LATEST ADDITIONS

Michael Fremer  |  Mar 28, 1999  |  0 comments
I literally dropped everything when Rega's new Planar 25 turntable arrived a few weeks ago. I'd heard the 'table compared with the Planar 3 at designer Roy Gandy's house when I visited Rega last fall—see "Analog Corner" in the January '99 Stereophile—and was anxious to audition it in my own system and tell you what I heard.
Jonathan Scull  |  Mar 28, 1999  |  0 comments
What fascinates me about the High End are the electric personalities behind it. Manufacturers typically invest so much of themselves in the products they make. It's a divine madness—they do it because they have to. They're driven to it with a real sense of mission and excellence. But God forbid you criticize any of their offspring...ooo-la-la!
Larry Greenhill  |  Mar 28, 1999  |  10 comments
On a very special Saturday night in early September—late winter in Australia—I was deeply moved by hearing Brahms' Symphony 1 in the concert hall of the Sydney Opera House complex. Perhaps it was Marek Janowski's fiery, inspired conducting, but I keep recalling the hall itself. Earlier that day, I had photographed—first from my hotel room, later from a ferry—the huge, nesting sail-like roofs, covered with a million white ceramic tiles, that enclose an opera theater, concert hall, and restaurant. Twenty-five years in construction and costing over $107 million, the Sydney Opera House is described in my Fodor's '98 Australia guide as "the most widely recognized landmark of urban Australia." Attending the concert that night—all 2679 seats were occupied—I found the acoustics lovely, dark, and rich.
Stereophile  |  Mar 21, 1999  |  74 comments

Last week's "Soapbox" stirred up a hornet's nest of comments. Kevin Wilkinson postulated that high-resolution technical developments like DVD-Audio and SACD might spell doom for the High End. On the other hand, they could contribute to its rebirth. What do <I>you</I> think?

Will high-resolution technical advancements finish high-end audio?
Yes, and soon . . .
5% (7 votes)
Yes, but in the long term . . .
7% (10 votes)
Possibly . . .
9% (13 votes)
No, but it will change for the worse . . .
3% (4 votes)
No, it will get better . . .
42% (60 votes)
It's more complicated than that . . .
34% (48 votes)
Total votes: 142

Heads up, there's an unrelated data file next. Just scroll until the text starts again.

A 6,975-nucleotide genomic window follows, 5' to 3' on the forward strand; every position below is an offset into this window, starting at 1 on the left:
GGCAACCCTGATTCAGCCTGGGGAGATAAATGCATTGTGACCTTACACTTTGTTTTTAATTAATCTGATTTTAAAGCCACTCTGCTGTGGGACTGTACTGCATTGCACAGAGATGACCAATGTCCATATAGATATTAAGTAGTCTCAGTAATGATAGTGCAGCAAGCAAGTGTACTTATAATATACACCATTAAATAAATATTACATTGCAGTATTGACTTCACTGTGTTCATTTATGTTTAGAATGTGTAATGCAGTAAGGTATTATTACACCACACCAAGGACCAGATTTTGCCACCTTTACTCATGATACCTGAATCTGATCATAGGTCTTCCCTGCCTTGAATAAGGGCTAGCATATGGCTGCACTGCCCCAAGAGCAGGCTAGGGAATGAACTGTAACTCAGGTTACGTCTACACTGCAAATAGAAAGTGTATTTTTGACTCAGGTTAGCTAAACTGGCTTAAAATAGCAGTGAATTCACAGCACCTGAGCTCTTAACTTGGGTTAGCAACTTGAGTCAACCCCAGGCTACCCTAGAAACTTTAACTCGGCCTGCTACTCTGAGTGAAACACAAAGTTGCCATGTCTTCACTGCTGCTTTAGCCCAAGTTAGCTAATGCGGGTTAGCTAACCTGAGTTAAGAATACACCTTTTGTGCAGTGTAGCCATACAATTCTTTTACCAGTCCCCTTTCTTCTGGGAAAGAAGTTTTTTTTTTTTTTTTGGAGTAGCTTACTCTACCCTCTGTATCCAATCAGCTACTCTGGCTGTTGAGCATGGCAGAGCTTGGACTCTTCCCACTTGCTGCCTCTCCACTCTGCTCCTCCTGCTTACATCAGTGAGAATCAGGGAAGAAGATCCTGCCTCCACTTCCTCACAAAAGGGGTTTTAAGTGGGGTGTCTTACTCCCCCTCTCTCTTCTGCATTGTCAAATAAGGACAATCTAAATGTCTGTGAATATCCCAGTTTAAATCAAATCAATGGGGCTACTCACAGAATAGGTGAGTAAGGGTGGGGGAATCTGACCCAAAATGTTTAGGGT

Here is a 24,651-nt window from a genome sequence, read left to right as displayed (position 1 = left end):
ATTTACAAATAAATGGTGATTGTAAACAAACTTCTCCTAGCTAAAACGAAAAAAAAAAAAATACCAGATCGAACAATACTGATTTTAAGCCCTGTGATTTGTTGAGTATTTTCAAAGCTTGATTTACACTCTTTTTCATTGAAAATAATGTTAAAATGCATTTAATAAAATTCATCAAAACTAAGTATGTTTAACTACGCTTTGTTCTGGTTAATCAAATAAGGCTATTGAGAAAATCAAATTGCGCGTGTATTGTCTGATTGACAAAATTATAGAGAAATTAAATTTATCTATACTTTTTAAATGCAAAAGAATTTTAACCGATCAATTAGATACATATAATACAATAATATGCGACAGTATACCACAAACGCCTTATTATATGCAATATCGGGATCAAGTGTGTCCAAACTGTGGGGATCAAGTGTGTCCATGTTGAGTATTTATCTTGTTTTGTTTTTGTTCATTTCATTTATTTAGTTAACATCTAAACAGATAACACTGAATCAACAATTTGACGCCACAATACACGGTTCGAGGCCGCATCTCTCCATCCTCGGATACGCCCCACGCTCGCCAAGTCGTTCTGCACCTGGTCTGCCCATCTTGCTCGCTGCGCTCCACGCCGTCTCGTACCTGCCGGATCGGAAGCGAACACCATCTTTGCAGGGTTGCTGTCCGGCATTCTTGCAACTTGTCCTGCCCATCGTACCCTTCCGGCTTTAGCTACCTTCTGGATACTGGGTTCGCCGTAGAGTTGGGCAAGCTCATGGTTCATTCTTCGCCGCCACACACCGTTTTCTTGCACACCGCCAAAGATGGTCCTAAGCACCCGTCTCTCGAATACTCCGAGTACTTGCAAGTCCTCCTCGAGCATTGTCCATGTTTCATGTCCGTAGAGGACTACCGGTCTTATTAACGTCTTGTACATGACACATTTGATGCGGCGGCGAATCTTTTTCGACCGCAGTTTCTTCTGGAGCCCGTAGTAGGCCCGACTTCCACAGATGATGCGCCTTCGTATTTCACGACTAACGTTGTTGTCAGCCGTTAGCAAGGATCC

Robert Deutsch  |  Mar 21, 1999  |  0 comments
Montreal audiophiles are a hardy lot. Last winter, the city experienced the most devastating ice storm in its history, with power lines demaged to the point that almost the entire city was plunged in darkness. At the time of the 1998 Festival du Son et de l'Image (aka the Montreal Audio/Video Show), residents were still recovering from the effects of the storm. Did this calamity stop the show? No way! By all accounts, the 1998 show was the most successful in the event's 11-year history. I missed it myself, but I made sure that I wouldn't miss the next one.
Stereophile Staff  |  Mar 21, 1999  |  0 comments
Myles Astor, publisher of Ultimate Audio, recently announced that former Stereophile contributing editor Jack English has joined his publication as a senior editor.
Jon Iverson  |  Mar 21, 1999  |  0 comments
First with CD players, then digital preamps, and recently amplifiers, digital technology has ground inexorably through the audio chain. Several companies have been developing ways to shorten the analog path or remove it entirely. Meridian's "digital" loudspeakers come to mind, as well as the amplifiers from manufacturers Spectron and TacT.
Jon Iverson  |  Mar 21, 1999  |  0 comments
A good reference work on a subject like audio can help speed the understanding of complicated terms and develop the reader's grasp of the hobby's more arcane reaches. Unfortunately, not all audio books serve the audiophile equally well. Read about one such mishap in Book Review: High Fidelity Audio/Video Systems: A Critical Guide for Owners.
Barry Willis  |  Mar 21, 1999  |  0 comments
Owners of Apogee Acoustics loudspeakers are apparently being left to twist in the wind by a/d/s/, the company that took over Apogee and subsequently shut it down (other than to apply the brand to a range of switch-mode power amplification modules). Service will no longer be available for the ribbon speakers, according to Apogee owner Matt Carnicelli.
Barry Willis  |  Mar 20, 1999  |  0 comments
Among major American cities, San Francisco probably ranks near the top in culture per capita. It's therefore no accident that an Internet venture billing itself "the world's first website journal of classical music criticism" should have originated there. The site, San Francisco Classical Voice, is celebrating its first six months online.

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